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Journalists dish out the write stuff

I want to write books too? What do you do if you get stuck while writing a novel? These were some of the responses from the crowd at Crossword, Linking Road, at the ‘Meet Bandra’s Authors’ event, reports Bhavya Dore.

mumbai Updated: Nov 20, 2009 00:48 IST
Bhavya Dore

I want to write books too? What do you do if you get stuck while writing a novel? These were some of the responses from the crowd at Crossword, Linking Road, at the ‘Meet Bandra’s Authors’ event.

The session sought to unravel the impulses and intricacies behind writing a non-fiction book and, simultaneously, being a journalist.

Each of the four panelists — Soumya Bhattacharya, Darryl D’Monte, Dilip D’Souza and Ayaz Memon — either is or has been a journalist.

The event was part of the Celebrate Bandra fest held in partnership with Hindustan Times.

“We wanted to get journalists who have also written books together for a chat,” said event organiser Peter Griffin. The session, moderated by Vikram Doctor of The Economic Times, combined a panel discussion, reading of excerpts and audience questions.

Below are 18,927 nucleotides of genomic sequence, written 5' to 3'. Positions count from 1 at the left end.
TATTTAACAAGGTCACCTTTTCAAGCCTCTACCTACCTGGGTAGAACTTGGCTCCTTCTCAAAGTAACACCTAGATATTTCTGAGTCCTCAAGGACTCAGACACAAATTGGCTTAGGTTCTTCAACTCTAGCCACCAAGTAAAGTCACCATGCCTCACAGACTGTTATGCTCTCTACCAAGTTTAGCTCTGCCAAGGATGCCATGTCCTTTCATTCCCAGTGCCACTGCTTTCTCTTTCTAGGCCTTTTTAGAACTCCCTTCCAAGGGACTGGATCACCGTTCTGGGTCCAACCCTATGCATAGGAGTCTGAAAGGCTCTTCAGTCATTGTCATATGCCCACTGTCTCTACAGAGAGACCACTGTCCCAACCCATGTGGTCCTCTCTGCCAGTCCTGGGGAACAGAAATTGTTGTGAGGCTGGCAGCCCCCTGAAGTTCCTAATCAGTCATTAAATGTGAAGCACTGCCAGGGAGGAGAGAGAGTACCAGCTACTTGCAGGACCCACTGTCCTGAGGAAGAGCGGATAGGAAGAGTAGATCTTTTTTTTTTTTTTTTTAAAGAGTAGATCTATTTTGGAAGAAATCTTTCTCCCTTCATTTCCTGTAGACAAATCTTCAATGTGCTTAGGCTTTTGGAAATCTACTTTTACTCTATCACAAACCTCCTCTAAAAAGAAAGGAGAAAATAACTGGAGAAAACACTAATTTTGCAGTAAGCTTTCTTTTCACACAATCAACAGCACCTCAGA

To a comment from the audience that standards of journalism were falling, Memon, a senior journalist, said an editor might want to put Socrates on the front page, but the readers want to know about Kangana Ranaut.

The panelists read from their forthcoming and older books. It was this encapsulation of themes that set the tone for broader questions and discussions. “My memories and associations of cricket are emblematic of many others,” said Bhattacharya, resident editor of Hindustan Times, Mumbai, of his forthcoming book All That You Can’t Leave Behind, a fan’s view of the game.

D’Monte, former editor of The Times of India, Mumbai, read from his book on the decline of Mumbai and its mills, about union leader Datta Samant’s murder and the rise of the underworld.

How do journalists get the time to write books? It all had to do with discipline, they all agreed.

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